Wednesday 24 December 2008


For the first time in a few years - and as a pleasant by-product of my studies - I have a Winter holiday.

Last week I spent a few days in ambitious artistic luxury at the V&A, drawing sculptures and photographing textiles for future inspiration.

The rest of the time I visited a variety of cafes and started my equally-ambitious reading pile from various libraries.

Now, at home with my family, my creativity has gone into Christmas preparations. I've just finished wrapping presents.

Thursday 11 December 2008


Last night I carved a turkey; this afternoon I stuffed a pelican; this evening I've brought home the ostrich.

Some People Like Fonts

  1. The law of good design decrees against the use of more than two or three typefaces per publication.
  2. Fonts designed to look hand-written usually turn out unconvincing because the freely drawn characters are the same every time.
  3. The skills of calligraphy and illumination are underrepresented.
I love fonts! They fill me with happiness. I used to spend many hours quite regularly basking like a shark - throat open wide for free fonts. There are hundreds for every situation and mood and hundreds more that will never be useful but are always so delicious and enticing. A long trawl would always lead to a new collection and time wasted with pleasure.

In recent years I discovered the rules above and entered a subtle process of repression. I became a closet font fan, shying away from sharing my love of computer typefaces for fear that people will disapprove or simply won't understand.

Last week the box was opened when, making a poster for a Christmas dinner, I found the exact point at which an orgasm of different typefaces is acceptable. I was set free and printed out a tidy notice

and it was called
The Prince of Posters!

What was I worrying about?

Sunday 7 December 2008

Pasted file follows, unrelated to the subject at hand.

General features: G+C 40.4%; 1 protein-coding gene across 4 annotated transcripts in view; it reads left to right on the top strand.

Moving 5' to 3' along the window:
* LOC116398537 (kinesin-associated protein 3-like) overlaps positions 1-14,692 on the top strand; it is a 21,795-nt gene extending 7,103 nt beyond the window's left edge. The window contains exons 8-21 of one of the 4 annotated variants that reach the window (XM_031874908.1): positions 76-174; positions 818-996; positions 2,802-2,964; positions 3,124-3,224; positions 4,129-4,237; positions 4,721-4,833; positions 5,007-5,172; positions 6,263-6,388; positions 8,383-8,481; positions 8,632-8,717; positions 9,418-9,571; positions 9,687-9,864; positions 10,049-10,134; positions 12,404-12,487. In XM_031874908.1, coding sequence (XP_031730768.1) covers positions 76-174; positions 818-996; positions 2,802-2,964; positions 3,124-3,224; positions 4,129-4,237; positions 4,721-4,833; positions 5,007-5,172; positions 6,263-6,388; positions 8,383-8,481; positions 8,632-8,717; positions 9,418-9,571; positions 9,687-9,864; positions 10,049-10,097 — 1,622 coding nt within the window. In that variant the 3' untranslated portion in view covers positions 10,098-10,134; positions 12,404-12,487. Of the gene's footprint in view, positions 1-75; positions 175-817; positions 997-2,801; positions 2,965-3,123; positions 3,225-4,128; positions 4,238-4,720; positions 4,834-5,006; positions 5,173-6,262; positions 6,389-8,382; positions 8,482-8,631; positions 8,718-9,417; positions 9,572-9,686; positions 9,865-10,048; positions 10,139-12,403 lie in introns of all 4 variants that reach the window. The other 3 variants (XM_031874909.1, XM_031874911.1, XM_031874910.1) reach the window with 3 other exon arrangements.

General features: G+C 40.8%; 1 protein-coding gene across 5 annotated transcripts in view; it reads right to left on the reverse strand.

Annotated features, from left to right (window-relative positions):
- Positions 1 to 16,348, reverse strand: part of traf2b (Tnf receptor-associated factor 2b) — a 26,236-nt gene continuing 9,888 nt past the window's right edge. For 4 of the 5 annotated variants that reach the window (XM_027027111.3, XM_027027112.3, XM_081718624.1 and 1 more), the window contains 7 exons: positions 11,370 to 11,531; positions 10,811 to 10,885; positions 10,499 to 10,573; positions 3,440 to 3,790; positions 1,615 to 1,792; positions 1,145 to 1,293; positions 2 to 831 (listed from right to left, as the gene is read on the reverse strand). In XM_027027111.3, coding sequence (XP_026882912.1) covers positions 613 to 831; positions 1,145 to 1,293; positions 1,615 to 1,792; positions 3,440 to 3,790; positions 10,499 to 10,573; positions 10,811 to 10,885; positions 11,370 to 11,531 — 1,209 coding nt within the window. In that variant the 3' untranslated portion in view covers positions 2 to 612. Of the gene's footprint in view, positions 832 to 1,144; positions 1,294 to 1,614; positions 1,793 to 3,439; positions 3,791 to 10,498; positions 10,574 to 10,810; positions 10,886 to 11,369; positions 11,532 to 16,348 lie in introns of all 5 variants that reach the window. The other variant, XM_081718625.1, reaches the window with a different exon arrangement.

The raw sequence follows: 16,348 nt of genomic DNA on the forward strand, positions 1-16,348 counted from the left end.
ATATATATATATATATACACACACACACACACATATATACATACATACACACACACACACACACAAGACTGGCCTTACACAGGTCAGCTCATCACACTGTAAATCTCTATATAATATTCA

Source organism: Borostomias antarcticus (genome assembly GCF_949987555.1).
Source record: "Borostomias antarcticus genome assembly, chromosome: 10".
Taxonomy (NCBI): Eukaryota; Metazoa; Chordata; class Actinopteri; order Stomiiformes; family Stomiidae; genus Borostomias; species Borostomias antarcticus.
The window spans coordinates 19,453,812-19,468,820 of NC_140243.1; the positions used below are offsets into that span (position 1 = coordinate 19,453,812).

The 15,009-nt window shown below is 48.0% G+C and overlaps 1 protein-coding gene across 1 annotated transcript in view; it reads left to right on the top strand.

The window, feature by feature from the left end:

Project Marks

Friday, 7.45 am: arrive at college laden with:
  • one backpack full of books
  • one kitbag of materials, food and more books
  • one A1 portfolio
  • two and a half umbrellas
  • a large polystyrene meat box containing various items found in the street
The tutors have given everyone a brief review of their work thus far. That's why I had to bring my portfolio. This was encouraging overall and highlighted my need to spend time in the holidays making a proper album of inspiration and ideas.

My "Self-Identity" project had been marked: I have a respectable 76%. The tutor commented that I would benefit from more experimentation in the course of a project.

The lecturer gave my essay on Marcel Duchamp 70%. It's a fair mark and I'm pleased. He felt that it was "solid if rather 'safe'".

So I got on with the current project: writing notes; sketching; arranging my salvaged items; hammering scrap metal in the workshop and borrowing yet more books from the library.

At the end of the day I was too tired to go out as planned. Jon Ahearn, chatting online, mentioned a series called "Samantha Who?". Looking it up I found that it was created by Todd and Ahern.

Wednesday 3 December 2008


As someone who spends a lot more time listening than watching, today I feel like I'm in visual overload.

Today's lecture was based on David Cronenberg's "Videodrome" (and included videos of Debby Harry and Blondie). Last week we studied his "Crash". Next week we've Peter Greenaway's "The Cook, The Thief, His Wife And Her Lover" and we've already had his "The Draughtsman's Contract". (I missed the "Blade Runner" lecture)

This came in on top of a glut of mind-stealing science fiction time-wastage last night. Having seen only a portion of "Survivors" on the television I spent far too long looking up that programme, its predecessor and other similar series, as directed by Wikipedia, such as "Threads", "The Changes", "The Last Train", "The Tribe", "Jericho" and more. Post-apocalyptic fiction is always bewitching so it has plagued me all day.

The radio rescued me this afternoon with an engaging afternoon play by Sebastian Baczkiewicz, in a series about Pilgrim, a folkloric figure doomed to walk the earth for eternity.

Tuesday 2 December 2008

Spaghetti Westerns

I've enjoyed a couple of extra-curricular early-evening lectures at the universities, in little lecture theatres with a lot of clever and important people drinking wine.

A few weeks ago the CMRC organisation at Southampton hosted Prof. Nigel Saul on "Chivalry & Commemoration In Late-Medieval England".
Today CEISR at Portsmouth hosted Prof. Sir Christopher Frayling on "Once Upon A Time In Italy: How Europe Re-invented The American West".
I took copious notes because my would-be companion couldn't come.

The travel time allowed me to get going on the research for my current art project, which is the construction of an animal out of recycled or salvaged material. At the moment I'm looking at heraldic and mythical beasts.

Here are the driftwood horses and other trash art.

I'm glad to have got that started but I need to watch The Good, The Bad And The Ugly.

Friday 21 November 2008


Today I drew gay magpies.

UPDATE 29th November: here they are, awaiting marking.

Wednesday 19 November 2008